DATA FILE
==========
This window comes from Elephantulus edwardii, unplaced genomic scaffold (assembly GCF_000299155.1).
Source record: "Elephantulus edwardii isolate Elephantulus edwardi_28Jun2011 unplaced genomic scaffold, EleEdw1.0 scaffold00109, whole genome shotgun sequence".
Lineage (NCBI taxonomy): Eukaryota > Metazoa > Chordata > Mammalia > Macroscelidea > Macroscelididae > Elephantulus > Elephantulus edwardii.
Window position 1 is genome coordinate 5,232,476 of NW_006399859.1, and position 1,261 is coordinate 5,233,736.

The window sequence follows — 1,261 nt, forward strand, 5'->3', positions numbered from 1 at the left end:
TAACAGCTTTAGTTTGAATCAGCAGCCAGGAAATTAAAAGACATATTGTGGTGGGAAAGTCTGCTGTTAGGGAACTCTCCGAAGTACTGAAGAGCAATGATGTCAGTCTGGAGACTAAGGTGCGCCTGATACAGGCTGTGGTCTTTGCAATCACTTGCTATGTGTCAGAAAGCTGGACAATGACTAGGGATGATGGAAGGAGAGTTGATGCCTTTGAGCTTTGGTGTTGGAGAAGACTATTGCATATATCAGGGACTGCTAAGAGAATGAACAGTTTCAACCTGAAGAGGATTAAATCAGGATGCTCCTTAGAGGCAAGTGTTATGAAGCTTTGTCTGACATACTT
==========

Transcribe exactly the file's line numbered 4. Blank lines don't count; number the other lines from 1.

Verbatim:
Window position 1 is genome coordinate 5,232,476 of NW_006399859.1, and position 1,261 is coordinate 5,233,736.